Motor planning is what happens when a child figures out how to interact with their environment. In other words, it is the process that happens when they decide they want to do something (like roll over) and then their brain sends the message to their muscles and their muscles work like a symphony in that they all turn on and off at the right time to produce a coordinated movement that will allow the child to roll over. This is not something that your child just wakes up with one day. Motor planning develops as your child develops and goes through the developmental sequence. This is why it is important for your child to have adequate opportunities to explore their environment and ‘figure’ things out.
Having your child spend time on activities such as tummy time is not just a waste of time. From this position they begin to learn how to push themselves up and roll over. Part of their motor development is the process of ‘figuring it out’. This is how they develop their motor planning. When a child first starts standing you may see them bouncing up and down in their crib by bending and straightening their legs while they hold onto the rails. This is one of the ways they learn how their muscles work. Motor planning happens with all level of skills, its our way of becoming masters at a movement. Just think about jumping jacks, having to coordinate the arms and the legs takes time. Some people pick it up faster than others but everyone requires practice.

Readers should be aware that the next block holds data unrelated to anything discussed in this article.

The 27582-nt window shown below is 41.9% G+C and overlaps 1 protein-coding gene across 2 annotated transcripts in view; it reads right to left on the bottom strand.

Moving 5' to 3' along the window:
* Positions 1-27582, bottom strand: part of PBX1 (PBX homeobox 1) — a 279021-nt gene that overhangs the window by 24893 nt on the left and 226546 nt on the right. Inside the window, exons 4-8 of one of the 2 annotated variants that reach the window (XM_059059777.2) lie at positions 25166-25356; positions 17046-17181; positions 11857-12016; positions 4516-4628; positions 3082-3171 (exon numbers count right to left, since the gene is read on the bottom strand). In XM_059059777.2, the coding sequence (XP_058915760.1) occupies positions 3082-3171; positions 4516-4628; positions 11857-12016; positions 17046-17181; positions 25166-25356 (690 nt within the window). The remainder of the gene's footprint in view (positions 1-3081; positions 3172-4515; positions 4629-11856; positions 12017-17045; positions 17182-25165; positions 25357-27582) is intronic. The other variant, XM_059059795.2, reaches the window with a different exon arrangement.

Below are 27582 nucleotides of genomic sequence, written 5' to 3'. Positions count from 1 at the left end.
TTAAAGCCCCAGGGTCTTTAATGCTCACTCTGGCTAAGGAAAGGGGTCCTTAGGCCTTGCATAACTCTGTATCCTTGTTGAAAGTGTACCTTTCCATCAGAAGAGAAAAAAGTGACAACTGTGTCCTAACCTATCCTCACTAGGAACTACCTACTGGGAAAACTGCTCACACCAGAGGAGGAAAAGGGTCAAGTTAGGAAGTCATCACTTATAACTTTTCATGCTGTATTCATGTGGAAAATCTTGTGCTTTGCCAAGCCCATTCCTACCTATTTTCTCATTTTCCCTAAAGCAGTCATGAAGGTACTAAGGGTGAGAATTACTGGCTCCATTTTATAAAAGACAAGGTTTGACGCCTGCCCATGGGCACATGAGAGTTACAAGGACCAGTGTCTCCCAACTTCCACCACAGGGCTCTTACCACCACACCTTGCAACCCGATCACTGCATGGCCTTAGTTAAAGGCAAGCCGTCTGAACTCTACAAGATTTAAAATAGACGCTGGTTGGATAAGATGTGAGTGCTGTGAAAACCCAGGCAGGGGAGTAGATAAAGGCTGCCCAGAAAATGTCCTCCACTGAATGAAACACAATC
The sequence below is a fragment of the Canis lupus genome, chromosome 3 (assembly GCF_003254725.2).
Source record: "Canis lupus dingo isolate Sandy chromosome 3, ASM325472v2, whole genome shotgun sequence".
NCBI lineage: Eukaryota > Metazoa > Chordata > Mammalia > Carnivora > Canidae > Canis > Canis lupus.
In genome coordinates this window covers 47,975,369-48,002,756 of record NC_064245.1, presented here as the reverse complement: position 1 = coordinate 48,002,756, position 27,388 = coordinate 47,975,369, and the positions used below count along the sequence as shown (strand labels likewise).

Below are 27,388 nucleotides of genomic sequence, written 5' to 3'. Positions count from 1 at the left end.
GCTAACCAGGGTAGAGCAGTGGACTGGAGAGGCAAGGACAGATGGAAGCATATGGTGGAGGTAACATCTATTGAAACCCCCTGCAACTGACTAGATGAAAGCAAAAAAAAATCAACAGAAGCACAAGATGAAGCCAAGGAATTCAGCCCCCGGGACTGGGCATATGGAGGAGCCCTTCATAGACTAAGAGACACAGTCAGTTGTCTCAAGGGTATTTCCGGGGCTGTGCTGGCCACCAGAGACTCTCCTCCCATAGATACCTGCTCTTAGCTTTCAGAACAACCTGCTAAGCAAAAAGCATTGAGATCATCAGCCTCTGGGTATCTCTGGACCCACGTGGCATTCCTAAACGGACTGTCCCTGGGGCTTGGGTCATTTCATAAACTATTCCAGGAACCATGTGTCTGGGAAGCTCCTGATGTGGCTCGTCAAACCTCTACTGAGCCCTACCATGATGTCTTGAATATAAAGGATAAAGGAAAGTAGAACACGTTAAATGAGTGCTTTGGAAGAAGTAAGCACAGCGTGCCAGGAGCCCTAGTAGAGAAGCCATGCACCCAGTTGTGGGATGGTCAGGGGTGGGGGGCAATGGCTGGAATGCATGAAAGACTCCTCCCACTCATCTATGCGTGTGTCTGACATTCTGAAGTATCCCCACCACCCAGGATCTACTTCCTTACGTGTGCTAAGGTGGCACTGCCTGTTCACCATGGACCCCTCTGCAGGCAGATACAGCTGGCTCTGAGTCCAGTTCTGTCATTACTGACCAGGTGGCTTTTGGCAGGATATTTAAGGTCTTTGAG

I have seen that a lot of times, we want to help our kids out when they get frustrated with trying to figure out how to do something such as crawling over an elevated surface. By letting them work on it and encouraging them, but not doing it for them, you are actually helping them to enhance their motor planning skills. The more they get to practice figuring things out the easier it will be for them to generalize their newly developed skills to new and different environments. It will also help build their resilience for dealing with new situations. I realize that there is a fine line between letting them figure it out and letting them get so frustrated they have a tantrum. What I usually do is give them a little help when they start to escalate their frustration. For example if they are trying to crawl over a cushion and they can’t figure out how to do it I may bring one of their knees up and let them bring the other knee up. Or I may stabilize one leg so they can get the leverage to bring the other one up.
I think the biggest area I see this becoming a problem today is in sitting. We get so excited when our kids can sit up on their own that we are constantly placing them in sitting rather than letting them figure out how to get into sitting. One way around this is to help them get into the sitting position rather than just picking them up and putting them in sitting. With gross motor development its not just the end result that’s important, its how they get there as well! This is how they develop and enhance their motor planning. One more quick example is when you first learned to drive a car. It required practice in order to be able to steer, brake, check the mirrors, change lanes, etc. Now you can drive without even thinking about it. If you had never been given that practice time do you think you would be able to drive as easily. For your child, learning to move in and out of positions and physical play time in general is their practice time!